• Called the Climate Leadership and Environmental Action for our Nation’s Future, or the Clean Future Act, the framework includes some new climate policy programs that would in some ways mirror existing federal and state authorities. It even includes some Republican-championed ideas, such as energy efficiency provisions.
  •  The framework is being heralded as a bipartisan plan despite it having been put together by the Committee’s Democrats without input from the Republicans.

They feel the Bern. The youth climate movement demanding a Green New Deal thinks Bernie Sanders is the guy to make it happen.

The Sunrise Movement announced it is backing Sanders with a tweet Thursday. In a longer statement, the group says their endorsement comes after a six-week-long consideration process, during which they determined Sanders would provide “the best political terrain” to enact a Green New Deal. The movement also praised Sanders’ “consistency” on climate change across his political career.

Sunrise stressed their endorsement for Sanders wasn’t an “indictment” on other candidates — a line that was directed in large part to Massachusetts Senator Elizabeth Warren, Sanders’ progressive rival.

  • The Sunrise Movement endorsement adds to an already impressive list of progressive individuals and organizations in an out of the climate community.
  • Even if Sanders doesn’t become the Democratic nominee, he and his core constituency will have a lot to say about the Party’s chances in the November elections.
  • Sanders is a threat to the Democratic establishment in much the same way that Trump threatened the Republican establishment.
  • The Democrats cannot afford to lose Sanders’ supporters in the general elections.
  • By the same token, moderate Democrats are nervous of playing into Trump’s hands when he rails against the social-democratic wing of the party—accusing them of being “socialist” traitors.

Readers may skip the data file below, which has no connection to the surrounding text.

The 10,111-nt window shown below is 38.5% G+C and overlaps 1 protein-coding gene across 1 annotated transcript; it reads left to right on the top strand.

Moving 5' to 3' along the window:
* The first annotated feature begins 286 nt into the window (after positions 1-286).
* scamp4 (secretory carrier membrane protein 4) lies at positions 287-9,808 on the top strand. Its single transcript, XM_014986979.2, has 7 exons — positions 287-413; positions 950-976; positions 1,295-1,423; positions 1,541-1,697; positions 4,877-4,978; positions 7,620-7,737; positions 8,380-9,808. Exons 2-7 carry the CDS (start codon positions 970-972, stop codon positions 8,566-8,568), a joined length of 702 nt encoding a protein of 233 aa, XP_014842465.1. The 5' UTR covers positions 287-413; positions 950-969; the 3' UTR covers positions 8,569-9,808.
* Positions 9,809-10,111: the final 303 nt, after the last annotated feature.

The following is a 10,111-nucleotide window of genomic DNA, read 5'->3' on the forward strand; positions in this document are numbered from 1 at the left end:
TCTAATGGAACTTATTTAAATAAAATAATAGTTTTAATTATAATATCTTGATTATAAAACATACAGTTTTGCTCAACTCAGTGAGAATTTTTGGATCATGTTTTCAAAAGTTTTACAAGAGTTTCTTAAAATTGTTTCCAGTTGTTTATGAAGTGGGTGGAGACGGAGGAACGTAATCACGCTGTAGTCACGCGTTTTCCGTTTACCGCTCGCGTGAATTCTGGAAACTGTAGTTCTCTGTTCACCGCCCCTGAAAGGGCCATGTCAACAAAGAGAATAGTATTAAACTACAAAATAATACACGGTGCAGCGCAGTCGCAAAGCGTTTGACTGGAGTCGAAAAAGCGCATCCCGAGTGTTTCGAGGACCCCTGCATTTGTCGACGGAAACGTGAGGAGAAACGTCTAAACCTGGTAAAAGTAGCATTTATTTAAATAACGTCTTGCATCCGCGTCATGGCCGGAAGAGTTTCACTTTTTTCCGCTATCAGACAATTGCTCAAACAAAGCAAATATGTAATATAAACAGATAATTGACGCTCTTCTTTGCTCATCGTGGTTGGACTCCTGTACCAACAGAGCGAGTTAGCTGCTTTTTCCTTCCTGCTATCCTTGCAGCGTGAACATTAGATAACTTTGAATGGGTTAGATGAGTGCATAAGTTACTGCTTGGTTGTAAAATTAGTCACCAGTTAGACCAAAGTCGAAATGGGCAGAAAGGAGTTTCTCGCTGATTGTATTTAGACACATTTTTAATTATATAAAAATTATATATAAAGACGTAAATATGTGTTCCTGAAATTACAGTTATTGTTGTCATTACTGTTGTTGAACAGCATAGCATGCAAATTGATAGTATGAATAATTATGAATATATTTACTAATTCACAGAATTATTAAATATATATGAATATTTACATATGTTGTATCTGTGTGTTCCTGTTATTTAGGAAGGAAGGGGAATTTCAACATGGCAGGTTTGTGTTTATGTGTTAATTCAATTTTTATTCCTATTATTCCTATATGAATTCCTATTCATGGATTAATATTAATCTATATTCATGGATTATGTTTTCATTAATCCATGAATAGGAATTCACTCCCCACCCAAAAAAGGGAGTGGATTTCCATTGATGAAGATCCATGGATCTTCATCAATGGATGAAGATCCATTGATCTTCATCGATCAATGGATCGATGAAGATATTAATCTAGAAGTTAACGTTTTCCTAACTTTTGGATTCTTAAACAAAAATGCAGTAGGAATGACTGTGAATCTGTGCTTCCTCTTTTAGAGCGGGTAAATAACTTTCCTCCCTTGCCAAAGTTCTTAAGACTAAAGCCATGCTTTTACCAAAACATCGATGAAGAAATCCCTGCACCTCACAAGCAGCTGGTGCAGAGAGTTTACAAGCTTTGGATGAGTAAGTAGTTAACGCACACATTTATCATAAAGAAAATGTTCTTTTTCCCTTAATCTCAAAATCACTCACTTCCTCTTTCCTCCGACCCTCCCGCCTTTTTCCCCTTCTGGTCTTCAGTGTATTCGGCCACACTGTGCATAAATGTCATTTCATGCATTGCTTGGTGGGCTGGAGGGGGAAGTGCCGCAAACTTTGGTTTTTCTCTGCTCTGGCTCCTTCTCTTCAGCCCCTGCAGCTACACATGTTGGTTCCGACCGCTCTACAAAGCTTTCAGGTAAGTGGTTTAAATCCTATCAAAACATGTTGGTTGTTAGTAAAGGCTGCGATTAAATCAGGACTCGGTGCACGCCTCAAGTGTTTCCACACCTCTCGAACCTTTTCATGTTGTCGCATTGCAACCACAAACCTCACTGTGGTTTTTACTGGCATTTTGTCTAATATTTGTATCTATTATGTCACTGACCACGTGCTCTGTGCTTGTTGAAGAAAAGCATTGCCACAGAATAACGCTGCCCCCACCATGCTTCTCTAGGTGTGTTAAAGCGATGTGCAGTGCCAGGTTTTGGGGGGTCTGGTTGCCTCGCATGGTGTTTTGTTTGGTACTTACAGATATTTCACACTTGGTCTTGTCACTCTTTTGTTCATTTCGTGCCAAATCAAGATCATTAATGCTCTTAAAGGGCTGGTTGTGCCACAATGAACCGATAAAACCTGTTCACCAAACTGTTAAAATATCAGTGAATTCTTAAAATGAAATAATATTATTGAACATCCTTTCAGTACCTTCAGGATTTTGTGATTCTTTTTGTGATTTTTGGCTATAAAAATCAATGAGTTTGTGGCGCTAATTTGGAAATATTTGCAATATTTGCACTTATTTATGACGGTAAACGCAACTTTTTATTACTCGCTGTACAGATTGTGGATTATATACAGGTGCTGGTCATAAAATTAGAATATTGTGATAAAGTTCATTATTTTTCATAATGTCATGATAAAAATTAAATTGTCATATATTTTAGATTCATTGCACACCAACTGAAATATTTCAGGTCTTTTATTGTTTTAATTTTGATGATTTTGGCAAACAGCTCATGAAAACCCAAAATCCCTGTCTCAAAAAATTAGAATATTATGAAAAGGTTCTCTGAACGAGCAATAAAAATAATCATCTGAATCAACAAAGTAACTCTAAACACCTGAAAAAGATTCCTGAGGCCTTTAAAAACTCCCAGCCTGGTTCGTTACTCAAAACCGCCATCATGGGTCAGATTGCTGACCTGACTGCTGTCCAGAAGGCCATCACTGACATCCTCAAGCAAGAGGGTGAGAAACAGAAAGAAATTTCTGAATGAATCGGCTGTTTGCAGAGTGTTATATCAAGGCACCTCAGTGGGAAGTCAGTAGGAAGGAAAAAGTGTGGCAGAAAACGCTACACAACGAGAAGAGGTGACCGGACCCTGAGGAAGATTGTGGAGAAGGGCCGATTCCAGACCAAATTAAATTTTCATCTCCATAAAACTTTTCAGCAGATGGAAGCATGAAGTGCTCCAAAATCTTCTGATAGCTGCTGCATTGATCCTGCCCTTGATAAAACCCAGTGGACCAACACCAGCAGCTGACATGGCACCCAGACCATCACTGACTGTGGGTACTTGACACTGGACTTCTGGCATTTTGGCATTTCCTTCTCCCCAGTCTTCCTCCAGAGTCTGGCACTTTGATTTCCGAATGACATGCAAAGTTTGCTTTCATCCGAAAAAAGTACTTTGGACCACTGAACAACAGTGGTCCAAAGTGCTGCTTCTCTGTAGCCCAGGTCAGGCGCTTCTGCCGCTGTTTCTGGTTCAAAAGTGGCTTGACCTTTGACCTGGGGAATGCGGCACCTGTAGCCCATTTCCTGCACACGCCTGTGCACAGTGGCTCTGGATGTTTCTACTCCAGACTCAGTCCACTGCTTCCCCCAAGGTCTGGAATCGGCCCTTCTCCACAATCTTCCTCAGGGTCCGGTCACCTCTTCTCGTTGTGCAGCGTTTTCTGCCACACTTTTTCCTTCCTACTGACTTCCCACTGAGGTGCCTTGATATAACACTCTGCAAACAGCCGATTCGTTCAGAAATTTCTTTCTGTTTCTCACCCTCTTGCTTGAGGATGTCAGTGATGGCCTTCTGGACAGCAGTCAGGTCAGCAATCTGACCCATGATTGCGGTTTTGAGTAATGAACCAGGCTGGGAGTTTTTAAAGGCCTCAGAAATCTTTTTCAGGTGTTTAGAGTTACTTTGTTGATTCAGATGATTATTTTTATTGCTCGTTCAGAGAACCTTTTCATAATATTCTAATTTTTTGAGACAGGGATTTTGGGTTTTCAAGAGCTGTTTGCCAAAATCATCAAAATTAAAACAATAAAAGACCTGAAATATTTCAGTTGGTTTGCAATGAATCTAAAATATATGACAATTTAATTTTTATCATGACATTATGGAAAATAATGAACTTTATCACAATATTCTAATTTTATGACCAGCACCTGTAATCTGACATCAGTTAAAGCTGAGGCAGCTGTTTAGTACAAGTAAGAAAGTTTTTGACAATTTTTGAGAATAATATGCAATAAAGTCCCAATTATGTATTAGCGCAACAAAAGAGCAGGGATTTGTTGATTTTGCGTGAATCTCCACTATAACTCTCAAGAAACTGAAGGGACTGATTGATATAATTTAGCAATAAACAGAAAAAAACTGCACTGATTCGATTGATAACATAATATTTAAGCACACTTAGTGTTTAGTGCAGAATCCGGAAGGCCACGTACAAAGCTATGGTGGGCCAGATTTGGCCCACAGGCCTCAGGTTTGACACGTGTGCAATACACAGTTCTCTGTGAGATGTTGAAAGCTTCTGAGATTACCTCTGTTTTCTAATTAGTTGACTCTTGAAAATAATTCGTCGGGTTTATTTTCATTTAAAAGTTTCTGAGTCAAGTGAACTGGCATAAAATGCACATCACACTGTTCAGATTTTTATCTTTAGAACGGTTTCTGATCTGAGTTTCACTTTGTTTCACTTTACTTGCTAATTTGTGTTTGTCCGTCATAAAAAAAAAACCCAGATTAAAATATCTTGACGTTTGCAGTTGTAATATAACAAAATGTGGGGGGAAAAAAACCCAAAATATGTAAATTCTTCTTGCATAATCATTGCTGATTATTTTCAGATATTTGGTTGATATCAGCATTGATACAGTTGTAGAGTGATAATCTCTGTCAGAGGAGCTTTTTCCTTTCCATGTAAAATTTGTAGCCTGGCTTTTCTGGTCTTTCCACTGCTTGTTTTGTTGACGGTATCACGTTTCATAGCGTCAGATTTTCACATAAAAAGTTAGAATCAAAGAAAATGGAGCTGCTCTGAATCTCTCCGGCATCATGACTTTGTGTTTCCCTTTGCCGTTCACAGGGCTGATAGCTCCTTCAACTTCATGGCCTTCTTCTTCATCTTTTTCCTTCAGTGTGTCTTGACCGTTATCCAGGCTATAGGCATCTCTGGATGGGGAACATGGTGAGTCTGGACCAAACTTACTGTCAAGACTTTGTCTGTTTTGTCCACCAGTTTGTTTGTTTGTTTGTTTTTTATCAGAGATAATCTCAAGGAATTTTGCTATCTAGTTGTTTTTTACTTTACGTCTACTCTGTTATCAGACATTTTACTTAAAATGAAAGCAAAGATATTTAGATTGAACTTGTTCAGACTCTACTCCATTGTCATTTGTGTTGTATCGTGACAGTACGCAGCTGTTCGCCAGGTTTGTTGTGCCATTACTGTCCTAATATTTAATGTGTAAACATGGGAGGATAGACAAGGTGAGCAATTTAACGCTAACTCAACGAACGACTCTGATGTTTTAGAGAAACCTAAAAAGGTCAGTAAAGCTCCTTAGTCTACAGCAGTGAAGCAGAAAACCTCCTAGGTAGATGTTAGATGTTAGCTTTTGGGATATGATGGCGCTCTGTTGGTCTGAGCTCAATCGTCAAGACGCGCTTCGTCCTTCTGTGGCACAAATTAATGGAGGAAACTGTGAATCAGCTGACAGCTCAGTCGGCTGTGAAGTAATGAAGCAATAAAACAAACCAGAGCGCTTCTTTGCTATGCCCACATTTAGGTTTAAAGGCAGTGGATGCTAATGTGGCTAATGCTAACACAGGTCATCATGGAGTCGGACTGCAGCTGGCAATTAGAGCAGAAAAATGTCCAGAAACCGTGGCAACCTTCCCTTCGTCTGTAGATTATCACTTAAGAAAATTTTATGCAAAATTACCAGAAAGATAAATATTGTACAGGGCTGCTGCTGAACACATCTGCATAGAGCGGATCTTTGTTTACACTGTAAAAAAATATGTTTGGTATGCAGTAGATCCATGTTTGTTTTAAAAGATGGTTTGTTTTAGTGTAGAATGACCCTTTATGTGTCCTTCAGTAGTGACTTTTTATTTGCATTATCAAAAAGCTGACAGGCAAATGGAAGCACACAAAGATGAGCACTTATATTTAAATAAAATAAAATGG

• The duel between Democratic moderates and socialists will be fought through the 2020 elections.

U-Store. The Energy Department (USDOE) hopes to leverage its wide expertise better to spur advances in energy storage, drive them into the market and ensure U.S. industry reaps the benefits.

With the roll-out of its "Energy Storage Grand Challenge" program, the department wants to "create and sustain global leadership in energy storage utilization and exports, with a secure domestic manufacturing supply chain that does not depend on foreign sources of critical materials, by 2030.

Industry is wrong. Congressman John Shimkus (R-IL), the senior Republican on the Subcommittee on Environment and Climate, won’t be supporting bipartisan legislation to address greenhouse gas refrigerants. (hydrofluorocarbons or HFCs)

Shimkus’ opposition comes despite near-unanimous support for the legislation from appliance manufacturers and chemical makers and an already strong bipartisan backing, more than 30 co-sponsors, for the Senate companion bill.

“Without the proposed law, American businesses are left in an uncertain position in a highly competitive global market for next-generation fluorocarbon technologies,” said Kevin Fay, director of the industry group Alliance for Responsible Atmospheric Policy.

  • An industry-backed study in 2018 said phasing down HFCs, as the bill would do, could create 33,000 new manufacturing jobs in the U.S.